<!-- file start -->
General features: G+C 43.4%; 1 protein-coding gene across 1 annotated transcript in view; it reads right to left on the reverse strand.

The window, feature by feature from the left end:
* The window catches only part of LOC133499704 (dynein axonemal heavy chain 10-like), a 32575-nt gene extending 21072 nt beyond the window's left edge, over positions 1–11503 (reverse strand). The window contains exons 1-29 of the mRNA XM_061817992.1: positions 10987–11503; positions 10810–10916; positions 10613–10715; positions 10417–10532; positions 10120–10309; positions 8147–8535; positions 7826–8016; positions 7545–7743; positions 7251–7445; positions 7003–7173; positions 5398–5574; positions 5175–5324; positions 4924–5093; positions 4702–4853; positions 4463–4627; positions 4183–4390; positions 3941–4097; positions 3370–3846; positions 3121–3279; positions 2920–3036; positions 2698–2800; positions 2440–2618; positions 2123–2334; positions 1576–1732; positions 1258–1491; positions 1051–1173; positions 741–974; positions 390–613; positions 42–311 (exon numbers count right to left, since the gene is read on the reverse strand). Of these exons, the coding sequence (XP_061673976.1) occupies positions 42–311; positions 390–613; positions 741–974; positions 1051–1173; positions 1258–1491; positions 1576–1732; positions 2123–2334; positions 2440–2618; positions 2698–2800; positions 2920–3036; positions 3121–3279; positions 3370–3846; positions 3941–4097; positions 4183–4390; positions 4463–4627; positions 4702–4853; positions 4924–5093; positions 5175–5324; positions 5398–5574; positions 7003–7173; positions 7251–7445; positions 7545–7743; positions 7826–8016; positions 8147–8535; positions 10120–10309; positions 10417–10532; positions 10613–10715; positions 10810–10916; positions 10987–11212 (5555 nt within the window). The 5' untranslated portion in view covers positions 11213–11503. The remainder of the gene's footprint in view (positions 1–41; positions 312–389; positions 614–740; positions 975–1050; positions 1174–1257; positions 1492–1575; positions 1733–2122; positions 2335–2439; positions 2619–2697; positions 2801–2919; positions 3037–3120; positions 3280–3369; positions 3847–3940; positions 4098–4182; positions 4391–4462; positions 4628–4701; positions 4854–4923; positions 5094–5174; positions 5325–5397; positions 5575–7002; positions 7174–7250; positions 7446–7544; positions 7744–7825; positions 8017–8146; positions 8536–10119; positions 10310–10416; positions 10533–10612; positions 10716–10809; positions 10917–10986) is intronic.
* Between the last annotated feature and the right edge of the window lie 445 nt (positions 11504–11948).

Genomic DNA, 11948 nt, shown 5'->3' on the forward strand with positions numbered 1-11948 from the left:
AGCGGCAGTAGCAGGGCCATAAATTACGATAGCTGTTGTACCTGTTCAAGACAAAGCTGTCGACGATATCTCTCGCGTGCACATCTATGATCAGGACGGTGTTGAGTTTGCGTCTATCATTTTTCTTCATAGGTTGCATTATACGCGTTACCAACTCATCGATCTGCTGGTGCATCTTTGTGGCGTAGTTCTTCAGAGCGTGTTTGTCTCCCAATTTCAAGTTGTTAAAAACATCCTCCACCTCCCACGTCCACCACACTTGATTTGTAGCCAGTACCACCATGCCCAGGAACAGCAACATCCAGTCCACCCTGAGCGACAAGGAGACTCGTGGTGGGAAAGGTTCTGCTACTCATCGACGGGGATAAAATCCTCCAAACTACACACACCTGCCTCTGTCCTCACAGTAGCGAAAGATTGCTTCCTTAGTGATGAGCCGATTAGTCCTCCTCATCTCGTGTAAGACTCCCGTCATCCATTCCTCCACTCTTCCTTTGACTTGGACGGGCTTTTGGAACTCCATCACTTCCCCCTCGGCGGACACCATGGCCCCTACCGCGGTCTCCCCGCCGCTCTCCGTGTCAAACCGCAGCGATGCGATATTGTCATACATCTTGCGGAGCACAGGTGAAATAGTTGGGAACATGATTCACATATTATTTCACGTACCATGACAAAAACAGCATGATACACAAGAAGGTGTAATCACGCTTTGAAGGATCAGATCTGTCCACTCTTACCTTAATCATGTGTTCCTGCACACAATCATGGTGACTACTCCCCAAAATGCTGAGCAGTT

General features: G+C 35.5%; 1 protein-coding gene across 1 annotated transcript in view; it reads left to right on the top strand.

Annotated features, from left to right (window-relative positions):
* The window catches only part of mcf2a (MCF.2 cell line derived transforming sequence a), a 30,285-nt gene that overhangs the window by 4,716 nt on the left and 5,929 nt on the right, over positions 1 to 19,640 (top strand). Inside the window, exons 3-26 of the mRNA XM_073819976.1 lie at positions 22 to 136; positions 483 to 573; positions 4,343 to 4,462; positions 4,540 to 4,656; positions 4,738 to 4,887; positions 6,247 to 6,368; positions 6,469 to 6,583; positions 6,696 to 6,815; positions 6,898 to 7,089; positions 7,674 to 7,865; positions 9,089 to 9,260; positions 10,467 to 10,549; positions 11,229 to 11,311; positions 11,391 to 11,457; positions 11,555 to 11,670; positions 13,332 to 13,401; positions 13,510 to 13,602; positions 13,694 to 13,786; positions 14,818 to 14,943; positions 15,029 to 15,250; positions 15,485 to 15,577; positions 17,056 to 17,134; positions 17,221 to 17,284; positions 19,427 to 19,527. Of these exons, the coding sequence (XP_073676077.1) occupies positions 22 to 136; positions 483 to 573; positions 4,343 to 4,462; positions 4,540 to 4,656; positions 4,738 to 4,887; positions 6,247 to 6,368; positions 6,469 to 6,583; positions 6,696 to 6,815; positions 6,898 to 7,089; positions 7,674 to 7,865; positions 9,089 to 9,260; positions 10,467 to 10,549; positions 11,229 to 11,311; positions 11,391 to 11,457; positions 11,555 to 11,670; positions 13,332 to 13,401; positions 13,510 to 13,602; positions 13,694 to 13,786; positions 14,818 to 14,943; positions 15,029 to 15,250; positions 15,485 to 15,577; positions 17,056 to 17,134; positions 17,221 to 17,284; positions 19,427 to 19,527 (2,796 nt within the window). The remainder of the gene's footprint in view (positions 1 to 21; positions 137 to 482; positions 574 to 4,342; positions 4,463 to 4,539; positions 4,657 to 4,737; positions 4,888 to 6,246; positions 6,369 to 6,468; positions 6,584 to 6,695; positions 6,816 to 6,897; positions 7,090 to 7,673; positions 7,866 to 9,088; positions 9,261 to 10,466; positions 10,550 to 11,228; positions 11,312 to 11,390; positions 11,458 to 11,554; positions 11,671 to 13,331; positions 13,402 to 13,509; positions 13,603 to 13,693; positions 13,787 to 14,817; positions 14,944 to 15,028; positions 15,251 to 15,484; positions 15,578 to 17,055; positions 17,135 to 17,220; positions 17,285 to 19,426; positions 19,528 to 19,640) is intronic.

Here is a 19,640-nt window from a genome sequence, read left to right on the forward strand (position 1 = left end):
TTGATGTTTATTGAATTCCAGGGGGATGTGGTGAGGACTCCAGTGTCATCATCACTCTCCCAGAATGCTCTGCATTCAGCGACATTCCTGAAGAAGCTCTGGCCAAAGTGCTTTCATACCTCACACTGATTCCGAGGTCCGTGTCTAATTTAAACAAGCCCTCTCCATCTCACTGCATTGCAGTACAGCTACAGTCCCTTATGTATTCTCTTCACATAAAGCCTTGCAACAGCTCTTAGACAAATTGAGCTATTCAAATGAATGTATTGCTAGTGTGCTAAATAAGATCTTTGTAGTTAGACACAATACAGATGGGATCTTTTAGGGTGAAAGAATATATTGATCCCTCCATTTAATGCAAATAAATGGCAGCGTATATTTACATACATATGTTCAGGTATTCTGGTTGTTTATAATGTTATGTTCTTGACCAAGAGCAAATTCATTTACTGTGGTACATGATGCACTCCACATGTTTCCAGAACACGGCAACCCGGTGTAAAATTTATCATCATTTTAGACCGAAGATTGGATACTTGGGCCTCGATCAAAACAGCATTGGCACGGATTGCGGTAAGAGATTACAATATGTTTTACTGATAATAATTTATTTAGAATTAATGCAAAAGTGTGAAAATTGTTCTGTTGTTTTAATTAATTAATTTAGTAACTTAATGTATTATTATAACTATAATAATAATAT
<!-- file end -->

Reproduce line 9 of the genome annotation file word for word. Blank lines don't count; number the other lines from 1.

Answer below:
* The window catches only part of mcf2a (MCF.2 cell line derived transforming sequence a), a 30,285-nt gene that overhangs the window by 4,716 nt on the left and 5,929 nt on the right, over positions 1 to 19,640 (top strand). Inside the window, exons 3-26 of the mRNA XM_073819976.1 lie at positions 22 to 136; positions 483 to 573; positions 4,343 to 4,462; positions 4,540 to 4,656; positions 4,738 to 4,887; positions 6,247 to 6,368; positions 6,469 to 6,583; positions 6,696 to 6,815; positions 6,898 to 7,089; positions 7,674 to 7,865; positions 9,089 to 9,260; positions 10,467 to 10,549; positions 11,229 to 11,311; positions 11,391 to 11,457; positions 11,555 to 11,670; positions 13,332 to 13,401; positions 13,510 to 13,602; positions 13,694 to 13,786; positions 14,818 to 14,943; positions 15,029 to 15,250; positions 15,485 to 15,577; positions 17,056 to 17,134; positions 17,221 to 17,284; positions 19,427 to 19,527. Of these exons, the coding sequence (XP_073676077.1) occupies positions 22 to 136; positions 483 to 573; positions 4,343 to 4,462; positions 4,540 to 4,656; positions 4,738 to 4,887; positions 6,247 to 6,368; positions 6,469 to 6,583; positions 6,696 to 6,815; positions 6,898 to 7,089; positions 7,674 to 7,865; positions 9,089 to 9,260; positions 10,467 to 10,549; positions 11,229 to 11,311; positions 11,391 to 11,457; positions 11,555 to 11,670; positions 13,332 to 13,401; positions 13,510 to 13,602; positions 13,694 to 13,786; positions 14,818 to 14,943; positions 15,029 to 15,250; positions 15,485 to 15,577; positions 17,056 to 17,134; positions 17,221 to 17,284; positions 19,427 to 19,527 (2,796 nt within the window). The remainder of the gene's footprint in view (positions 1 to 21; positions 137 to 482; positions 574 to 4,342; positions 4,463 to 4,539; positions 4,657 to 4,737; positions 4,888 to 6,246; positions 6,369 to 6,468; positions 6,584 to 6,695; positions 6,816 to 6,897; positions 7,090 to 7,673; positions 7,866 to 9,088; positions 9,261 to 10,466; positions 10,550 to 11,228; positions 11,312 to 11,390; positions 11,458 to 11,554; positions 11,671 to 13,331; positions 13,402 to 13,509; positions 13,603 to 13,693; positions 13,787 to 14,817; positions 14,944 to 15,028; positions 15,251 to 15,484; positions 15,578 to 17,055; positions 17,135 to 17,220; positions 17,285 to 19,426; positions 19,528 to 19,640) is intronic.